A quick check of the other properties in Redfin shows that all of them have a two-car garage.
For properties that have all of the same feature that’s in the same condition, it’s unnecessary to add those features for adjustment. There simply is no adjustment. If, however, all properties but one had a garage, then adjustments would be necessary. In those cases you would want to add what a garage or garage space was worth in that neighborhood for adjustment. In this neighborhood, the value of a garage space is $10,000. We click into the ‘Feature Values’ field for ‘Garage spaces’ and type in 10000. Then we have to adjust the number of spaces by clicking on the up or down arrows next to all five properties. Again, since in this case the number of garage spaces is the same across the board, we don’t need to adjust anything. You may choose to increase the number of units to two despite the fact that there is no adjustment, for your record. To underline — when looking at features, should there have been some properties with only street parking and some with a one-car garage, we would have adjusted those values accordingly.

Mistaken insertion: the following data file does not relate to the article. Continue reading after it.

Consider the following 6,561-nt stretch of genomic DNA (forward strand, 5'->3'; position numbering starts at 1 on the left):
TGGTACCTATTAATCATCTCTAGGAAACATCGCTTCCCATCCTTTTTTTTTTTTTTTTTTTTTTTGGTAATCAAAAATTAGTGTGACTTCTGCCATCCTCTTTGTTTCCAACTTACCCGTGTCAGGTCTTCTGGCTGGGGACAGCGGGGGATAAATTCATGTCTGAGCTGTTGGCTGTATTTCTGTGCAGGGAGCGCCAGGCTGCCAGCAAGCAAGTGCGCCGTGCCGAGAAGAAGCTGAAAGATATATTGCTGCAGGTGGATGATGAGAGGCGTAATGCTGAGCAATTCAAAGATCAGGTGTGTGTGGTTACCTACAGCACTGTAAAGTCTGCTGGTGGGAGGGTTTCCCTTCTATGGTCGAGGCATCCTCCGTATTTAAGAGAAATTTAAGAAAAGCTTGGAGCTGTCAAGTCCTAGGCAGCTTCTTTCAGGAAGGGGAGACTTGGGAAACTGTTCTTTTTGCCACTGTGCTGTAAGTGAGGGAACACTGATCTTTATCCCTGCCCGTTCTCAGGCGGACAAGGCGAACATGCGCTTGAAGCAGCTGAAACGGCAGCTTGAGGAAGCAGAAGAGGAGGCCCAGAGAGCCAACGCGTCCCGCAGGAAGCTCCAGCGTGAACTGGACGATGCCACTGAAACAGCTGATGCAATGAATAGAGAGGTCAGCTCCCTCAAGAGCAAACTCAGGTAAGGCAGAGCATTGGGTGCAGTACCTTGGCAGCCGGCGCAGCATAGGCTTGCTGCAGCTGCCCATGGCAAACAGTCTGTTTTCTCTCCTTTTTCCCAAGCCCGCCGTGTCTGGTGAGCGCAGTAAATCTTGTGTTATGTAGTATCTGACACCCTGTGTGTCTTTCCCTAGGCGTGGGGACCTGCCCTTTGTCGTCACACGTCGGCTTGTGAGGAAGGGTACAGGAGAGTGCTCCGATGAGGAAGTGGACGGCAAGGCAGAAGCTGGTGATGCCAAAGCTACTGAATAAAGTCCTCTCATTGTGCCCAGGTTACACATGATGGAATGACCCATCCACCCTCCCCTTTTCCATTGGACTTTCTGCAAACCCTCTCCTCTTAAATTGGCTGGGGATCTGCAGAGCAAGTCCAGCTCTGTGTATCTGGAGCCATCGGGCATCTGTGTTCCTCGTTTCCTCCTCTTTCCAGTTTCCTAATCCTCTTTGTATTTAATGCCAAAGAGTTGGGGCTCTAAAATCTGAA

Evaluating the Final ARV
Now that we’ve double-checked our values and units and have a final ARV, let’s review what the wholesaler in Part 1 stated was their estimate of the ARV of the subject property: $458,000. Does that match what we came up with?
Even better! The resulting ARV in the REI/kit ARV Calculator after a seven-step adjustment is $12,738 more than the amount that the wholesaler estimated.
This is good news for us, and a good first step in the analysis process. There are many more factors to take into account before deciding to purchase a property. We go over those in future posts on flip costs and estimating rehab costs.
It’s a Numbers Game
The steps to arrive at an accurate ARV may seem overwhelming at first. With practice, however, you will find the process becomes much faster. You will also start to get a very good feel for your target area ARV’s in general after evaluating a number of properties with the REI/kit ARV Calculator. Knowing your numbers will prevent you from making serious mistakes. Having a solid number will also give you the confidence you need to move forward on a deal. These are all skills worth honing.